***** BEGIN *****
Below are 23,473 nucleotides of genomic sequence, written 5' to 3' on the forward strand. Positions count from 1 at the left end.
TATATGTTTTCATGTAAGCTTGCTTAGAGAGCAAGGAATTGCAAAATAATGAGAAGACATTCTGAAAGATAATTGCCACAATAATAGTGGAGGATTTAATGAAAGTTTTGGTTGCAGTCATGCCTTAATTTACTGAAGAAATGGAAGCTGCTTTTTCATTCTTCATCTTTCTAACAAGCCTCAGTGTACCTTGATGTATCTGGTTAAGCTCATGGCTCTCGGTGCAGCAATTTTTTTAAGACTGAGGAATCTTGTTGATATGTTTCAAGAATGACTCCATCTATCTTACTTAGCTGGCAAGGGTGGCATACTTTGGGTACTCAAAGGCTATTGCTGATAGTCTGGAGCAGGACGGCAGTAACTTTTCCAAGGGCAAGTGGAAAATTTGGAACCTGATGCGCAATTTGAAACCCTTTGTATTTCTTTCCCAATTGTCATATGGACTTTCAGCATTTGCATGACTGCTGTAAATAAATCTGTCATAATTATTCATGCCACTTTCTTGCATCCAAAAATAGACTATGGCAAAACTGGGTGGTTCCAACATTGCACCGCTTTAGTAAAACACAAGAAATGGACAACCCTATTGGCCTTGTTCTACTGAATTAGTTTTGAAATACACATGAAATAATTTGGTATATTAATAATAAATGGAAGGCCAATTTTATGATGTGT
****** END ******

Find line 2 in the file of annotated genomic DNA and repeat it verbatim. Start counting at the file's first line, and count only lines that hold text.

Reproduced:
TATATGTTTTCATGTAAGCTTGCTTAGAGAGCAAGGAATTGCAAAATAATGAGAAGACATTCTGAAAGATAATTGCCACAATAATAGTGGAGGATTTAATGAAAGTTTTGGTTGCAGTCATGCCTTAATTTACTGAAGAAATGGAAGCTGCTTTTTCATTCTTCATCTTTCTAACAAGCCTCAGTGTACCTTGATGTATCTGGTTAAGCTCATGGCTCTCGGTGCAGCAATTTTTTTAAGACTGAGGAATCTTGTTGATATGTTTCAAGAATGACTCCATCTATCTTACTTAGCTGGCAAGGGTGGCATACTTTGGGTACTCAAAGGCTATTGCTGATAGTCTGGAGCAGGACGGCAGTAACTTTTCCAAGGGCAAGTGGAAAATTTGGAACCTGATGCGCAATTTGAAACCCTTTGTATTTCTTTCCCAATTGTCATATGGACTTTCAGCATTTGCATGACTGCTGTAAATAAATCTGTCATAATTATTCATGCCACTTTCTTGCATCCAAAAATAGACTATGGCAAAACTGGGTGGTTCCAACATTGCACCGCTTTAGTAAAACACAAGAAATGGACAACCCTATTGGCCTTGTTCTACTGAATTAGTTTTGAAATACACATGAAATAATTTGGTATATTAATAATAAATGGAAGGCCAATTTTATGATGTGT